They became a Seed to Supper host and taught a six-week gardening class in the spring. Seed to Supper is a joint effort of the Oregon Food Bank and OSU Extension Service Master Gardener Program. It is a comprehensive beginning gardening course that gives novice and adult gardeners the tools and confidence they need to successfully grow a portion of their own food on a limited budget.
Donations of 3,554 pounds of produce went to H.O.P.E. First Presbyterian and First Baptist food pantries, the Milwaukie Center and Pioneer Center. During the season 29 volunteers worked 840 hours during the 56 days at the garden. They delivered 614 pounds of produce donated by other gardeners. The Welcome to the Garden event was co-sponsored by GAER and the coordinator of the CCC Community Garden. They arranged for three presentations at the garden and invited other community garden gardeners, Master Gardeners and the public to attend. An Open Garden event was held. The drip-tape irrigation project on all 30 beds in the garden was completed.
They donated 3,828 pounds of produce to H.O.P.E. First Presbyterian and First Baptist food pantries and occasionally to the Milwaukie Center and Pioneer Center. The H.O.P.E. First Presbyterian food pantry serves about 80 families each Tuesday and First Baptist food pantry serves about 50 families each Friday. The produce had an estimated retail value of $12,367. During the 56-day season 35 volunteers worked 1,015 hours. They delivered 699 pounds of donations from other gardeners to the food pantries. They organized the Welcome to the Garden event again and arranged to have two presentations at the garden — Growing Tomatoes and Organic Gardening.
One of their volunteers convinced them to not use plastic bags for produce delivery. So, she applied for a Gray Thompson Grant from CCMG and received $150 for supplies to make about 120 cloth bags. She recruited some volunteers to help assemble the bags and wash the bags between uses. The cloth bags are better for the environment, sturdier than plastic, and it is easier to weigh the produce.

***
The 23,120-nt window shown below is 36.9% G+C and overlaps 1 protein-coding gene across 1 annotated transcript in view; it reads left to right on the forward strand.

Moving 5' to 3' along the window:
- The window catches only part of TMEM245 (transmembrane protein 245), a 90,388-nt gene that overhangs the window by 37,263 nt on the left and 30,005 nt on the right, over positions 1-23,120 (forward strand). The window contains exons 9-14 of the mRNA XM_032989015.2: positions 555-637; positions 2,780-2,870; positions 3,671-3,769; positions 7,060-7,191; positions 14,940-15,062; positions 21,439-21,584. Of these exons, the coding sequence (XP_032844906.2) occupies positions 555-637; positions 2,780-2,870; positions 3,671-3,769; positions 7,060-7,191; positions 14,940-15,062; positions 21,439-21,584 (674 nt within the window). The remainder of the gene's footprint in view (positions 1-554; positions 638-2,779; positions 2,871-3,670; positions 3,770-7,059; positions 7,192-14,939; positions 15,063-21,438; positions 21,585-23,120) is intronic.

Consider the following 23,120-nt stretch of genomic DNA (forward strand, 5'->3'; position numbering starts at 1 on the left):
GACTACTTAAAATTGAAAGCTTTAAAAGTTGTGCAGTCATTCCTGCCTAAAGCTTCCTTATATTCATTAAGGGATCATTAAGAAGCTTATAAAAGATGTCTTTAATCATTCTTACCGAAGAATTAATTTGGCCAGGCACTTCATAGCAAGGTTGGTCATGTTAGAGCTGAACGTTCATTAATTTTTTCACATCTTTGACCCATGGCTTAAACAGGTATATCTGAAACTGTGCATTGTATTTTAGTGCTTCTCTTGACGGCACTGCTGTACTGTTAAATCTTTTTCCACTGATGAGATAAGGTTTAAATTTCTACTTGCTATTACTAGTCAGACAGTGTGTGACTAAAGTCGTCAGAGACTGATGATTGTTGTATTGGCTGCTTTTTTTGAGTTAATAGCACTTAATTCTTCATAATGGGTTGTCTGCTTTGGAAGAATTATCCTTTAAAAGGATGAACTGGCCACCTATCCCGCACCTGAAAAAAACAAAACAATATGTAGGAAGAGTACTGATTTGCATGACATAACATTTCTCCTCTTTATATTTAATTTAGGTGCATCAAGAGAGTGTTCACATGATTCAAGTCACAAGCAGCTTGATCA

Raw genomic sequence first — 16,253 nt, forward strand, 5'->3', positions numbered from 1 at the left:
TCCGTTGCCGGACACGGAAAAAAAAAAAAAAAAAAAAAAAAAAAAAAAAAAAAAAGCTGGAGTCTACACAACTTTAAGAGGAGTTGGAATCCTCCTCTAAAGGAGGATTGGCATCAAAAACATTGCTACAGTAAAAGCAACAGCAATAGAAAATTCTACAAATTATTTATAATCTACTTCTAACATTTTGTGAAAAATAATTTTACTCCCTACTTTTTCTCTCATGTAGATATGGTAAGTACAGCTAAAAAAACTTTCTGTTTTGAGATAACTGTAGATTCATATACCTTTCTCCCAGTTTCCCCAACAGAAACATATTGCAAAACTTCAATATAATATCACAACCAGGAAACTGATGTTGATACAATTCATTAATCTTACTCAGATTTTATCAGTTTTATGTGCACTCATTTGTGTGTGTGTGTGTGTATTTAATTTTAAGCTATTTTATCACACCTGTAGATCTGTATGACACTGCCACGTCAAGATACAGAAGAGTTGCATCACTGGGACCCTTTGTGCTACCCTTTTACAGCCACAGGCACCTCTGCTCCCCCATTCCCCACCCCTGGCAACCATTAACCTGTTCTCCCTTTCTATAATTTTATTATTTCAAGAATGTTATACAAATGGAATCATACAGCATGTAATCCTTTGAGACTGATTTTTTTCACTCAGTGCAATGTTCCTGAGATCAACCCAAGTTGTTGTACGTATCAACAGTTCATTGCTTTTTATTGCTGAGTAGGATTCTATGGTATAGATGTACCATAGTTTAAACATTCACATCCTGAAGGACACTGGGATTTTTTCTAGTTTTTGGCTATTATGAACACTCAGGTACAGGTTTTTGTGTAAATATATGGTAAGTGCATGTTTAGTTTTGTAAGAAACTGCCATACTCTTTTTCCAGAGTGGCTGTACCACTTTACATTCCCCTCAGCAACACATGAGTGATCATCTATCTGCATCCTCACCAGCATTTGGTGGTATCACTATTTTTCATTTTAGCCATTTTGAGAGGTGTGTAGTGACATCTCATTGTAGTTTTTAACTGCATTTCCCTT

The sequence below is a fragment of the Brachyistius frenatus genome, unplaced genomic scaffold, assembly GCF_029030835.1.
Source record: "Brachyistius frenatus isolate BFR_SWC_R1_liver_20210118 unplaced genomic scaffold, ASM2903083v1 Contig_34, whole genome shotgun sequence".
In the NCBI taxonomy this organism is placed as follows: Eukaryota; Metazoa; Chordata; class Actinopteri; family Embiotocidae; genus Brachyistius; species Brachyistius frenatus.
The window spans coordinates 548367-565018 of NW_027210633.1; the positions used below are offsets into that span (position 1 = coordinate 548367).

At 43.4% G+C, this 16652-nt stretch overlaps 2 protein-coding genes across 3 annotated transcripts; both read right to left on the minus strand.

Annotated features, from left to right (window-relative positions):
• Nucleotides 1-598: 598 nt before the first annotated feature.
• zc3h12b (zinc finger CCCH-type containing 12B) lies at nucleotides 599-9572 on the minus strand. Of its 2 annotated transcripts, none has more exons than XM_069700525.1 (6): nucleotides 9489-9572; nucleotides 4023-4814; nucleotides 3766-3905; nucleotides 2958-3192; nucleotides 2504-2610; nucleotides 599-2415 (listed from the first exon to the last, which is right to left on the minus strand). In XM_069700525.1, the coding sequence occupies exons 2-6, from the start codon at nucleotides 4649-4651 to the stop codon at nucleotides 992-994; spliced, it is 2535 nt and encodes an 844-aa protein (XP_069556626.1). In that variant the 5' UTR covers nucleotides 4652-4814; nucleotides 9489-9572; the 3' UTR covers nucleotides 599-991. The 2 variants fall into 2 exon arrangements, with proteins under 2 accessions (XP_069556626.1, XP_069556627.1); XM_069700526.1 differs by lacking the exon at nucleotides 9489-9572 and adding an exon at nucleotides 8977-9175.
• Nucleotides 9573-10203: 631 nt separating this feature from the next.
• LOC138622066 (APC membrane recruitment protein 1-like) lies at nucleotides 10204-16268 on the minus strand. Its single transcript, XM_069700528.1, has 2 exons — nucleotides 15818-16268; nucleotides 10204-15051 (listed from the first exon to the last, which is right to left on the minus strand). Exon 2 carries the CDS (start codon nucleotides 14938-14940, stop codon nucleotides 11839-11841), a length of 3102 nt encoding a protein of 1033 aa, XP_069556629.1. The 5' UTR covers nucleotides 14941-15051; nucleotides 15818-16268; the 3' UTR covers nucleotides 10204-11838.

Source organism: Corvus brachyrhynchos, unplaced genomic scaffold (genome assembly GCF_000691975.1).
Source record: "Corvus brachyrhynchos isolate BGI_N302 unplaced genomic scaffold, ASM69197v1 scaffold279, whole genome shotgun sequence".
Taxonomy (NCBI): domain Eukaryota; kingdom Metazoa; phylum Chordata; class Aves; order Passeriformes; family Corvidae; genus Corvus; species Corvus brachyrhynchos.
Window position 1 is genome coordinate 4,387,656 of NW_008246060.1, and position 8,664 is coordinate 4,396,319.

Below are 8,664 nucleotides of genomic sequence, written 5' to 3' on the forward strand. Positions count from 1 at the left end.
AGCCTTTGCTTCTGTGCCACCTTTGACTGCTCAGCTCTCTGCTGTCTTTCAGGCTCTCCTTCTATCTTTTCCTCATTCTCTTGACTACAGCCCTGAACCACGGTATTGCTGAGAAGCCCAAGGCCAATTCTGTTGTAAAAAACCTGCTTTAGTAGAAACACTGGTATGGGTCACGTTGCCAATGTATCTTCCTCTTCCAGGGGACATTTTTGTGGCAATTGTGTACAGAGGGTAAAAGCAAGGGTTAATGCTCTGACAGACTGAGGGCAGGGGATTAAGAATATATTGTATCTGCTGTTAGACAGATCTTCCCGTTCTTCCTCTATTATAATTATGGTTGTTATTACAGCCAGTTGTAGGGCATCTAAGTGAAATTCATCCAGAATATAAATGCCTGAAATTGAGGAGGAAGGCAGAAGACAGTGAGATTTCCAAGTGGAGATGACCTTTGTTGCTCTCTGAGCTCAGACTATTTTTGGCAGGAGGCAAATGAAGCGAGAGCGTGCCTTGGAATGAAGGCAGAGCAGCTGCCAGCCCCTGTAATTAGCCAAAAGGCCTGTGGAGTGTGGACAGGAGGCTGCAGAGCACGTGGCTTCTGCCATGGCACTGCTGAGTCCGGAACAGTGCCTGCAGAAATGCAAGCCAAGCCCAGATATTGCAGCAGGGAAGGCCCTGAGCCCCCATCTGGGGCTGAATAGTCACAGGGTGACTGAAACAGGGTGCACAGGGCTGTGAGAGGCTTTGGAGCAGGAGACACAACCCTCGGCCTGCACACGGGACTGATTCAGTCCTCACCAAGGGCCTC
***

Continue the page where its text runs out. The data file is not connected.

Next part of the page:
All of the vegetables are grown from seed or transplants. Many of the transplants are grown by volunteers. Each year five varieties of tomatoes are grown, plus six tomatillo plants. Each tomato variety is planted in its own 25-foot bed — each of the 12 plants in the bed is caged. Tomatillos are planted in half of a bed.
Row cover is used to protect the young plants and for pest control. The garden season is the first of April to mid October, when all the beds are winterized. The soil is sampled and tested every two years and organic fertilizer is applied per the results.
All of the garden is on drip irrigation with timers to control the day and length of watering. The garden beds are on a four-year crop rotation. In January of each year a seed-selection meeting is held to evaluate the previous year's vegetables and varieties and decide what will be planted the next year. Extensive record keeping is done to record all aspects of the garden.